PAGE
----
HOUSE OF REPRESENTATIVES
TUESDAY, 5 SEPTEMBER 2017
It is timely for this House to be debating competition policy given the increasing concern internationally about the impact of rising market concentration on growing inequality around the world. The importance of competition policy has not always been appreciated by the economics profession. In a recent speech, Rod Sims quoted from a number of doyens of the economics profession, including Milton Friedman, who was sceptical of the role that antitrust has to play. But, as he noted, the economics profession has come around on that issue.
The notion that firms will always demand a competitive environment in which to operate is not borne out by the evidence. Indeed, one only has to look to the strategy literature to see precisely that. In his speech, Rod Sims quoted from perhaps the most famous paper in the strategy literature, Michael Porter's 1979 Harvard Business Review piece, 'How competitive forces shape strategy', in which Professor Porter laid out five focuses of firms that will drive commercial success: 'erect high entry barriers', 'keep suppliers weak and dispersed', 'reduce competition', 'curb buyer power—for example, with high loyalty', and 'reduce the likelihood of substitutes'. In other words, as Rod Sims notes, competition policy equals corporate strategy multiplied by minus one.
The Economist magazine has recently analysed the extent of market concentration in the United States across 900-odd sectors, comparing concentration in 1997 with concentration in 2012. They found that the weighted share of the top four firms in each sector had risen from 26 per cent to 32 per cent. Inspired by their analysis, last year Adam Triggs and I published a paper in The Australian Economic Review, 'Markets, monopolies and moguls: the relationship between inequality and competition', in which we used private market research data to estimate the degree of market concentration across 481 industries. We found that the largest four firms controlled 36 per cent of the market—a higher degree of market concentration than in the United States. In a number of industries, the big four controlled more than 80 per cent of the market, including department stores, newspapers, banking, health insurance, supermarkets, domestic airlines, internet service providers, baby food and beer.
The impact of this emerging research on the growth of market concentration has been significant within the economics profession. As The Economist noted on 12 April this year:
One sign that monopolies are a problem in America is that the University of Chicago has just held a summit on the threat that they may pose to the world’s biggest economy. Until recently, convening a conference supporting antitrust concerns in the Windy City was like holding a symposium on sobriety in New Orleans. In the 1970s economists from the "Chicago school" argued that big firms were not a threat to growth and prosperity. Their views went mainstream, which led courts and regulators to adopt a relaxed attitude towards antitrust laws for decades.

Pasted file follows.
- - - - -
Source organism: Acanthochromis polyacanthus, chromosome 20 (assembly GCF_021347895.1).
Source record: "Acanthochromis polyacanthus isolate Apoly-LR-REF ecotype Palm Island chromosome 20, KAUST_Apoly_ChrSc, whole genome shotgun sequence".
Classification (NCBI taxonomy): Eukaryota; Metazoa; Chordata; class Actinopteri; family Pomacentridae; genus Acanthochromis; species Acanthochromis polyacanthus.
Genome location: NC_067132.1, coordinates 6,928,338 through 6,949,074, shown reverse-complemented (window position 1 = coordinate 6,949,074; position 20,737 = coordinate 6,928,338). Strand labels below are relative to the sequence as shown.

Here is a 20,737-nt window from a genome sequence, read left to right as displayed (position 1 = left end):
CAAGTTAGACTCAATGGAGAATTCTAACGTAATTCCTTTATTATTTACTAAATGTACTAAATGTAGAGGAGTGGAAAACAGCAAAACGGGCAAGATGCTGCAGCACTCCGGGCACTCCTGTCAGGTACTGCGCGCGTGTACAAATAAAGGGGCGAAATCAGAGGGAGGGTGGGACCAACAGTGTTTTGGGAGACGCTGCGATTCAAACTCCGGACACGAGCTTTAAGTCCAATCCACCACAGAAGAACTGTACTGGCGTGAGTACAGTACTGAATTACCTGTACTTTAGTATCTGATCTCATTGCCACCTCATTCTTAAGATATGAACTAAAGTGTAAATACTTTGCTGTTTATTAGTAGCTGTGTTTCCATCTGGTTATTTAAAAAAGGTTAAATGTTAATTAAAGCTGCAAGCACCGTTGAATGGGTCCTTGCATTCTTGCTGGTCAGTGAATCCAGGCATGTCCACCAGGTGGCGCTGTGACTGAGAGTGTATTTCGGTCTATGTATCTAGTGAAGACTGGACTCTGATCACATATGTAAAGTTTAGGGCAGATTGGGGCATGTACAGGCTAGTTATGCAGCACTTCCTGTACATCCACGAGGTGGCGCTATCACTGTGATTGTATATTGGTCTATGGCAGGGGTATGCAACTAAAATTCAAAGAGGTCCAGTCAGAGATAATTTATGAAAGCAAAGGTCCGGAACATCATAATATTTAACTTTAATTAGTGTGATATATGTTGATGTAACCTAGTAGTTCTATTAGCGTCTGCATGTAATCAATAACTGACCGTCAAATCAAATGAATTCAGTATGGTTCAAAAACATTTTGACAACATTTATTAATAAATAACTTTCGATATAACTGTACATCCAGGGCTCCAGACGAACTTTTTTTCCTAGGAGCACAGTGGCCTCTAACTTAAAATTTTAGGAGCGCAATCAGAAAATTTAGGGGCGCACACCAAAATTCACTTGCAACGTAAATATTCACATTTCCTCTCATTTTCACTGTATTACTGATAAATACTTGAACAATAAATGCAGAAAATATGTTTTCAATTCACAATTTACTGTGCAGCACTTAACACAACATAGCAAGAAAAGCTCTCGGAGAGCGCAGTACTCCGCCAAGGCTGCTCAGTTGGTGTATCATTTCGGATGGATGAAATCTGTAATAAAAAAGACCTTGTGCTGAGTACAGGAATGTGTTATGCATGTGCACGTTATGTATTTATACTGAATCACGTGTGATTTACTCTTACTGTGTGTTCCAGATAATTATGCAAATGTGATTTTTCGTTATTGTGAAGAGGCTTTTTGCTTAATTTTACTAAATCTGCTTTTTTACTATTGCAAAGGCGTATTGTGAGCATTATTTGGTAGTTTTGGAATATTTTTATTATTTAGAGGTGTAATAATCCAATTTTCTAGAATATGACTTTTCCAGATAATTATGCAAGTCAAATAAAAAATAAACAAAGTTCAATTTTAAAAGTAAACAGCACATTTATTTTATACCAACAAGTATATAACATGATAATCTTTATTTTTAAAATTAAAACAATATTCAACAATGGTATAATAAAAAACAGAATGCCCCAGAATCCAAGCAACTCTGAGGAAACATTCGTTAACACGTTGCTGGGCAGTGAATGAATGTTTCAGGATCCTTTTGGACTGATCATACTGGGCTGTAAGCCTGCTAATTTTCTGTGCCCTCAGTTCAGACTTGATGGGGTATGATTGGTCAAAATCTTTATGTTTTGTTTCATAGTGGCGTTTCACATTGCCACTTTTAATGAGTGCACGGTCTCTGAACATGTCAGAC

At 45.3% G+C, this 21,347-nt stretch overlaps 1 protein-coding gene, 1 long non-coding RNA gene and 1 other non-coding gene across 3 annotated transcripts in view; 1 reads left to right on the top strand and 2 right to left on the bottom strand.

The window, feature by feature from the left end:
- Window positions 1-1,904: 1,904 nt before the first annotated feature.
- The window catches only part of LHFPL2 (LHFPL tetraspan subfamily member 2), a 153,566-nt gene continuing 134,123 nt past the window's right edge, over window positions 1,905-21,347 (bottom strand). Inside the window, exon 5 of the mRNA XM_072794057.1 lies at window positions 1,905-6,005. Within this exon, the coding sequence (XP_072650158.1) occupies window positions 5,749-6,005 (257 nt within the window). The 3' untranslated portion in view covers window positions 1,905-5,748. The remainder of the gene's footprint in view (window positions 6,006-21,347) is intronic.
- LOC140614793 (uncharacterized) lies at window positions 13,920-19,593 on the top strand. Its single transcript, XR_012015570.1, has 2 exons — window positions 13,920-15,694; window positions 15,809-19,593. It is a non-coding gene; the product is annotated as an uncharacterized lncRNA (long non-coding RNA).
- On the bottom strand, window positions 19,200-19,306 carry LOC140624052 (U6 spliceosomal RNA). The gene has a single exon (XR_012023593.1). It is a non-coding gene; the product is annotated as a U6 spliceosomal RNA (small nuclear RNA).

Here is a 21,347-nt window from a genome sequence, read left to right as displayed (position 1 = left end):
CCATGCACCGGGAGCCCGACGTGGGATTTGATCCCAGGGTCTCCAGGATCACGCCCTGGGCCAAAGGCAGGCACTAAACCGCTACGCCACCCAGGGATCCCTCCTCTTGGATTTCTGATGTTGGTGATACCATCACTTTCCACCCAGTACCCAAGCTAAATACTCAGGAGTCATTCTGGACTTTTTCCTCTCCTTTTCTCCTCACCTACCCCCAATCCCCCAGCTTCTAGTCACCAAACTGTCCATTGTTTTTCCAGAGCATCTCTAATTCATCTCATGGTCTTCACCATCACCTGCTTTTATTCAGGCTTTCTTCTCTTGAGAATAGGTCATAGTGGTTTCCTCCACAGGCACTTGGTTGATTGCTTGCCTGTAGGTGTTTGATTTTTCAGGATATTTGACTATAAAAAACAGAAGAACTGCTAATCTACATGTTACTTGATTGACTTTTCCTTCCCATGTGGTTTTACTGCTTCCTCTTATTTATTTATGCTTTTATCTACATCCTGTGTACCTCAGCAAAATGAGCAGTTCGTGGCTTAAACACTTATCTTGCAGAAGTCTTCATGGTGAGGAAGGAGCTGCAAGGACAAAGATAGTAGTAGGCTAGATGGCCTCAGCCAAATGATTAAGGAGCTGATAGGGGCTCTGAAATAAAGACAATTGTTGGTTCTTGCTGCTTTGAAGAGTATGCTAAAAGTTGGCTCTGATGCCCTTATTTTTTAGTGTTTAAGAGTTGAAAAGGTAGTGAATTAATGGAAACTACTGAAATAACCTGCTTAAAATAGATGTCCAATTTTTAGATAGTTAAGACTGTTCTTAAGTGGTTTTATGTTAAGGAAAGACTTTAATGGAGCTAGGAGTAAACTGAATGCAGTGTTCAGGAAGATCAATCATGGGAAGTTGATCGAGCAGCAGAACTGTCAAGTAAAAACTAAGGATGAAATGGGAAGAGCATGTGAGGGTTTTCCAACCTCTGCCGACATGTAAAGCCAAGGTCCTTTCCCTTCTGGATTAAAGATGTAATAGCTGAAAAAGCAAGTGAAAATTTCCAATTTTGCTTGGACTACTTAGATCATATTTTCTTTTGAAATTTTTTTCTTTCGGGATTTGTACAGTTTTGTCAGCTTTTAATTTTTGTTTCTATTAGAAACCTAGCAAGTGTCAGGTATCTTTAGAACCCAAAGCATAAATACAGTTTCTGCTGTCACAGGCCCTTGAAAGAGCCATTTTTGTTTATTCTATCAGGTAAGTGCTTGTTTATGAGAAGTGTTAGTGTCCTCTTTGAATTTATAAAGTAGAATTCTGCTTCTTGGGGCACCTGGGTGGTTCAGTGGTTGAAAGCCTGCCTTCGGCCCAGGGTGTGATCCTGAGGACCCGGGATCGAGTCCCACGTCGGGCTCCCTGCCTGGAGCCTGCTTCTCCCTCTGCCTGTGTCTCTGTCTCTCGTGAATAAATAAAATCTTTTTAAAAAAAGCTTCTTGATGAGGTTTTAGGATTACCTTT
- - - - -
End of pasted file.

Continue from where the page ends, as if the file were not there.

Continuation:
But the mood is changing. There is an emerging consensus among economists that competition in the economy has weakened significantly.
Increasingly, researchers are suggesting this is not just a problem for growth but also a problem for equity with the increase in market concentration potentially behind the rise in the profit share, the fall in the labour share, stagnant wage growth, and sluggish research and development and productivity statistics. Indeed, the overall rise in inequality has been well documented and the Leader of the Opposition, the shadow Treasurer and many others on the Labor side have spoken about it.
With regard to this bill, Labor opposes schedule 6 and supports the remaining 13 schedules. Were the government to remove schedule 6 from this bill, Labor would support it in this House and in the other place. The bill is largely uncontroversial. It flows from a panel led by Professor Ian Harper that was commissioned in 2014 and reported in March 2015. It has been 2½ years since the Harper review was handed to the government, and the parliament could have acted with much greater alacrity to implement the recommendations. As the shadow Treasurer has made clear, Labor engaged constructively with the Harper review throughout and would have been happy to support these recommendations in 2015 when the Harper review finished its work. We won't be supporting schedule 6 of the bill since that schedule proposes to increase the maximum penalty for breaches of secondary boycott provisions—also known as sympathy strikes—from $750,000 to $10 million. I will detail later in my remarks the reason that Labor won't be supporting this largely industrial relations measure.
Labor has been the party of competition for decades. We recognise that competition means lower prices, higher wages and better-quality products for Australian families. It brings about a more productive and innovative economy and increases the standard of living. Labor backs competition law because Labor backs the little guy. We believe in an economy in which start-ups are able to break into new markets. For us, supporting competition is about supporting consumers over vested interests. It is about supporting the little guy over the rent seekers.